Filed Under:  Cartel, Cartels, Deportation, Gulf Cartel, Mexico

Narco Bribes Undercover Agents $797,000 For Safe Passage Back to Mexico and Gulf Cartel

April 27th 2012   ·   0 Comments

Narco Bribes Undercover Agents $797,000 For Safe Passage Back to Mexico and Gulf Cartel

Juan Carlos De La Cruz Reyna, 37, a high ranking member of the Gulf Cartel, has entered a plea of guilty to bribery of a public official, something he did in order to avoid deportation and face rival narco factions or Mexican authorities.

The charges were filed as De La Cruz Reyna was set to be released from federal prison after serving 30 months for a previous conviction related to an assault against federal agents in Mexico in 1999.

Since De La Cruz Reyna was in the country illegally, after completion of his sentence, he would normally have been returned to Mexican authorities at either a port of entry along the U.S.-Mexican border or flown to the interior of Mexico.

However, fearing possible prosecution by Mexican authorities or being taken into custody by a rival drug cartel, De La Cruz Reyna admitted today he bribed a federal official in an attempt to ensure safe passage to Mexico.

De La Cruz Reyna made a total of $797,000 in bribe payments over the course of the scheme.

The overall bribery scheme primarily involved obtaining De La Cruz Reyna’s unannounced removal to Mexico and release to the Gulf Cartel and to avoid official notification and transfer to the appropriate Mexican federal law enforcement authorities. However, the bribery scheme also involved allowing individuals to visit him in the Atlanta prison while there.

A version of this column originally appeared in www.hispanicallyspeakingnews.com.

Related Posts:

Tags:  , , , , , , , , , , , , , , , , , , , , , , , , , ,

By

Readers Comments (0)





Please note: Comment moderation is enabled and may delay your comment. There is no need to resubmit your comment.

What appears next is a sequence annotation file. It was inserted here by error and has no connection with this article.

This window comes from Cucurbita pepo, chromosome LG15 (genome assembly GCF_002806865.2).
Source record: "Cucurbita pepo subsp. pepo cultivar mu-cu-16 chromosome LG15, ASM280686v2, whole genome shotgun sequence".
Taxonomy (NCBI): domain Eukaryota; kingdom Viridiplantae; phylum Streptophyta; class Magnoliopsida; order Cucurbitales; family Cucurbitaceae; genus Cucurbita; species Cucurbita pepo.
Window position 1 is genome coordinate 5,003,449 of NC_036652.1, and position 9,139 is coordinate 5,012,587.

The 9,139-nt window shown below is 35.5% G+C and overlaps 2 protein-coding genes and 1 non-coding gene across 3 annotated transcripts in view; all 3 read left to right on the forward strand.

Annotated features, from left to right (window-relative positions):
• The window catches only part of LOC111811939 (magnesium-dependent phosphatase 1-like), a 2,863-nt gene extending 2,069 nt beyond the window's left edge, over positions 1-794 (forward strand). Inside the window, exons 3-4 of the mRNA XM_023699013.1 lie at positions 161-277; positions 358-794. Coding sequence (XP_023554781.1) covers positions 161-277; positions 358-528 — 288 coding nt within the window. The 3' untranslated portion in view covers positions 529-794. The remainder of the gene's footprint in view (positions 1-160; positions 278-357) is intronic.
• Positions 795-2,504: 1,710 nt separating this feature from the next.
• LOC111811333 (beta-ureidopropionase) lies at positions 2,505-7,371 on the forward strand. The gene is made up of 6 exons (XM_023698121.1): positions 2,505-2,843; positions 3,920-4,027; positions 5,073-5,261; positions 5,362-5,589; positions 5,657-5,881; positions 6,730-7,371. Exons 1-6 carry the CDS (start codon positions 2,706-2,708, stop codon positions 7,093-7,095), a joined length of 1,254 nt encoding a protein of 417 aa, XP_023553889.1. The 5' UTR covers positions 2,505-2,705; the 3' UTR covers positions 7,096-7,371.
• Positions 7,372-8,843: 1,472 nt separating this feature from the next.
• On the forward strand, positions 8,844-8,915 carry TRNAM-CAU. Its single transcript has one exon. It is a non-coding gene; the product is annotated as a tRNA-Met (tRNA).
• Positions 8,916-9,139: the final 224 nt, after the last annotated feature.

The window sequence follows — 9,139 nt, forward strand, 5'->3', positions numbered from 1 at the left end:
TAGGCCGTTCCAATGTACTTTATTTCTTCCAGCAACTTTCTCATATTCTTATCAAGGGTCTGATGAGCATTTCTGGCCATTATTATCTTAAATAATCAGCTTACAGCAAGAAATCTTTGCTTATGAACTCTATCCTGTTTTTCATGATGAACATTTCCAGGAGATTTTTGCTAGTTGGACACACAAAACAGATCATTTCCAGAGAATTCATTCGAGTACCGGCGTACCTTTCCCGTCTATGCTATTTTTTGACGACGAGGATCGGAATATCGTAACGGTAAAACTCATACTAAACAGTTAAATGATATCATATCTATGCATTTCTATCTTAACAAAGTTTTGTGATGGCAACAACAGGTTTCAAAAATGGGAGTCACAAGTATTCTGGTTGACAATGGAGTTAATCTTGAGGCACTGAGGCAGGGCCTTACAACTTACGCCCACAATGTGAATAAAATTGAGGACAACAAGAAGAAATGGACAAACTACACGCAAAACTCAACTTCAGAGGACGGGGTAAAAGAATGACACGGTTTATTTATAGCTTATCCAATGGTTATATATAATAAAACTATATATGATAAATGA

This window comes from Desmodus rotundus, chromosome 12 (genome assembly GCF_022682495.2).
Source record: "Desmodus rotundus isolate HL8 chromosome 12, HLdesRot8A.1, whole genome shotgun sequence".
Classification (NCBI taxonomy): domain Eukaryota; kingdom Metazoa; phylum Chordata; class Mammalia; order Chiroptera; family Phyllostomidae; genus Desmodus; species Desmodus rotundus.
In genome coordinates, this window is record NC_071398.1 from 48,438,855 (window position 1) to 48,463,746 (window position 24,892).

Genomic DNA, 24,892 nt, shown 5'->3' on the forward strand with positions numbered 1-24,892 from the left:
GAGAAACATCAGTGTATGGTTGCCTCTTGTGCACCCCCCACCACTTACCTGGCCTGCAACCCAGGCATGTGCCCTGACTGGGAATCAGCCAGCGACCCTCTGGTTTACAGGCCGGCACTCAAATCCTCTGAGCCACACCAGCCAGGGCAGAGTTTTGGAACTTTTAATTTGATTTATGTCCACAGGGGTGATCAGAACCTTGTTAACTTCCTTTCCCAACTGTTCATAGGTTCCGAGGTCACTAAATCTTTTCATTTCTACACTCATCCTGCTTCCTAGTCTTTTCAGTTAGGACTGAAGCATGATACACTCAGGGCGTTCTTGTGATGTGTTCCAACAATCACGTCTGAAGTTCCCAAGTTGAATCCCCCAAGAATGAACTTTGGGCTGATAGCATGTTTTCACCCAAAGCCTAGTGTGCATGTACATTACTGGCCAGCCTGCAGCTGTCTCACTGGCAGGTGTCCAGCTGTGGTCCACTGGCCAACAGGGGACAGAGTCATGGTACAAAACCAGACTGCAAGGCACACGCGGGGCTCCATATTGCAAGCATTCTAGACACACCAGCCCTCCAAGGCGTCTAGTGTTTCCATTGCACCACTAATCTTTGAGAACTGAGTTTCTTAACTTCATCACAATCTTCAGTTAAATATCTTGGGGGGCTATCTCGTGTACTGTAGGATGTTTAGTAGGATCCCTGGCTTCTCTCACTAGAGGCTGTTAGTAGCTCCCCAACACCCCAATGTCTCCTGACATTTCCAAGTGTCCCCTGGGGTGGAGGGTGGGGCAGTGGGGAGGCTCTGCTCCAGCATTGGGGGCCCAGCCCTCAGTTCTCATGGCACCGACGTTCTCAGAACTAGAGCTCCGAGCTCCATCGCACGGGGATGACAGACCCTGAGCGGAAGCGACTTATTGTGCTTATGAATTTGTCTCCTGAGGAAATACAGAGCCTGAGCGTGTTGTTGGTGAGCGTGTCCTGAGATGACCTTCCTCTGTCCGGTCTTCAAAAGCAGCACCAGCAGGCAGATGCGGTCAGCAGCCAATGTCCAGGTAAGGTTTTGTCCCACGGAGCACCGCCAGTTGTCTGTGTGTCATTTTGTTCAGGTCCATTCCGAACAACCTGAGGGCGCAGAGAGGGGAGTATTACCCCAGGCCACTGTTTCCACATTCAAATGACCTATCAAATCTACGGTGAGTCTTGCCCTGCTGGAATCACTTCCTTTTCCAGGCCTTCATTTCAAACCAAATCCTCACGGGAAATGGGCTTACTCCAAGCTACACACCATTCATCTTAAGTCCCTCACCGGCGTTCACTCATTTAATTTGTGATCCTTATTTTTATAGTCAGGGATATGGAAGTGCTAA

What is 2 + 3 ?
Please leave these two fields as-is:
IMPORTANT! To be able to proceed, you need to solve the following simple math (so we know that you are a human) :-)

BEWARE

There may be graphic photographs that accompany some articles in the body of this report. It is not our intention to sensationalize. We include these photos in order to give to you, the American public, a clearer understanding of the seriousness of the situation we are in.

Polls

Why do you think the drug cartels are more violent in Mexico than the U.S.A.

View Results

Loading ... Loading ...
Loading

Facebook



Opinions expressed by contributing writers are expressly their own and may or may not represent the opinions of The US Open Borders usopenborders.com, its editorial staff, board or organization. Reprint inquiries should be directed to the author of the article. Contact the editor for a link request to The US Open Borders. The US Open Borders is not affiliated with any mainstream media organizations. The US Open Borders is not supported by any political organization. The US Open Borders is a non-profit, non-partisan research and educational initiative. Responsibility for the accuracy of cited content is expressly that of the contributing author. All original content offered by The US Open Borders is copyrighted. US Open Borders goal is the liberation of the American voter from partisan politics and special interests in government through the primary-source, fact-based education of the American people.

FAIR USE NOTICE: This site contains copyrighted material the use of which has not always been specifically authorized by the copyright owner. We are making such material available in our efforts to advance a more in-depth understanding of critical issues facing the world. We believe this constitutes a 'fair use' of any such copyrighted material as provided for in section 107 of the US Copyright Law. In accordance with Title 17 USC Section 107, the material on this site is distributed without profit to those who have expressed a prior interest in receiving the included information for research and educational purposes. For more information go to:http://www.law.cornell.edu/uscode/17/107.shtml. If you wish to use copyrighted material from this site for purposes of your own that go beyond 'fair use', you must obtain permission from the copyright owner.